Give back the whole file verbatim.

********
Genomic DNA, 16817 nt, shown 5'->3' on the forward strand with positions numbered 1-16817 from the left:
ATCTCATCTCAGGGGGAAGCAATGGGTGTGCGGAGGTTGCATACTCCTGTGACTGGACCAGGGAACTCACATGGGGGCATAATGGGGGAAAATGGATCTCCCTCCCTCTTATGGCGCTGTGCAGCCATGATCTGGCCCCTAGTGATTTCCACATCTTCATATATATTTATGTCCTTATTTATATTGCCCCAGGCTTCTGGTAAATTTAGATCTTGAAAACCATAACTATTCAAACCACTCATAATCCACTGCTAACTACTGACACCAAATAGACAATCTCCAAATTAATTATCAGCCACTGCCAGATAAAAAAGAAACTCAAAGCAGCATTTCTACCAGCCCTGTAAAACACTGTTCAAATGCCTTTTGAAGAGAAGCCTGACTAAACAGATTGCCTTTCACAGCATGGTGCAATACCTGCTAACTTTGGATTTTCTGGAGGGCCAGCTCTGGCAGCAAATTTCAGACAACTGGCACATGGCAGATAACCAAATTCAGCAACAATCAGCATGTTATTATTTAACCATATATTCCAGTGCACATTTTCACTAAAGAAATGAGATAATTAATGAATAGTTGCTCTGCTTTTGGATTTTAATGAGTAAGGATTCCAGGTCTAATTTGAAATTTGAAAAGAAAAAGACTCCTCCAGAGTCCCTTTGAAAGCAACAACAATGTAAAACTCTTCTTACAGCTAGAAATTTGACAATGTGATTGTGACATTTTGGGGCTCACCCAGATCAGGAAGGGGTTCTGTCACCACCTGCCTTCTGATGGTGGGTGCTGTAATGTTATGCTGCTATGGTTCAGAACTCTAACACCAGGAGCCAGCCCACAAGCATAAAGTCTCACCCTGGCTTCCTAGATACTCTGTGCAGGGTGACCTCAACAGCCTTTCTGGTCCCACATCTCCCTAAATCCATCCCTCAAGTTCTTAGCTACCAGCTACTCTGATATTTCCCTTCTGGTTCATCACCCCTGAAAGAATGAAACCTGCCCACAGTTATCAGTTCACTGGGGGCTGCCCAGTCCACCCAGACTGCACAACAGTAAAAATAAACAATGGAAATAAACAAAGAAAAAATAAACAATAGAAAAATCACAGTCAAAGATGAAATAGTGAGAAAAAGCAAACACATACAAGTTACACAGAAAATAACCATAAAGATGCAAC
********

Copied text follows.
Genomic DNA, 16817 nt, shown 5'->3' on the forward strand with positions numbered 1-16817 from the left:
ATCTCATCTCAGGGGGAAGCAATGGGTGTGCGGAGGTTGCATACTCCTGTGACTGGACCAGGGAACTCACATGGGGGCATAATGGGGGAAAATGGATCTCCCTCCCTCTTATGGCGCTGTGCAGCCATGATCTGGCCCCTAGTGATTTCCACATCTTCATATATATTTATGTCCTTATTTATATTGCCCCAGGCTTCTGGTAAATTTAGATCTTGAAAACCATAACTATTCAAACCACTCATAATCCACTGCTAACTACTGACACCAAATAGACAATCTCCAAATTAATTATCAGCCACTGCCAGATAAAAAAGAAACTCAAAGCAGCATTTCTACCAGCCCTGTAAAACACTGTTCAAATGCCTTTTGAAGAGAAGCCTGACTAAACAGATTGCCTTTCACAGCATGGTGCAATACCTGCTAACTTTGGATTTTCTGGAGGGCCAGCTCTGGCAGCAAATTTCAGACAACTGGCACATGGCAGATAACCAAATTCAGCAACAATCAGCATGTTATTATTTAACCATATATTCCAGTGCACATTTTCACTAAAGAAATGAGATAATTAATGAATAGTTGCTCTGCTTTTGGATTTTAATGAGTAAGGATTCCAGGTCTAATTTGAAATTTGAAAAGAAAAAGACTCCTCCAGAGTCCCTTTGAAAGCAACAACAATGTAAAACTCTTCTTACAGCTAGAAATTTGACAATGTGATTGTGACATTTTGGGGCTCACCCAGATCAGGAAGGGGTTCTGTCACCACCTGCCTTCTGATGGTGGGTGCTGTAATGTTATGCTGCTATGGTTCAGAACTCTAACACCAGGAGCCAGCCCACAAGCATAAAGTCTCACCCTGGCTTCCTAGATACTCTGTGCAGGGTGACCTCAACAGCCTTTCTGGTCCCACATCTCCCTAAATCCATCCCTCAAGTTCTTAGCTACCAGCTACTCTGATATTTCCCTTCTGGTTCATCACCCCTGAAAGAATGAAACCTGCCCACAGTTATCAGTTCACTGGGGGCTGCCCAGTCCACCCAGACTGCACAACAGTAAAAATAAACAATGGAAATAAACAAAGAAAAAATAAACAATAGAAAAATCACAGTCAAAGATGAAATAGTGAGAAAAAGCAAACACATACAAGTTACACAGAAAATAACCATAAAGATGCAAC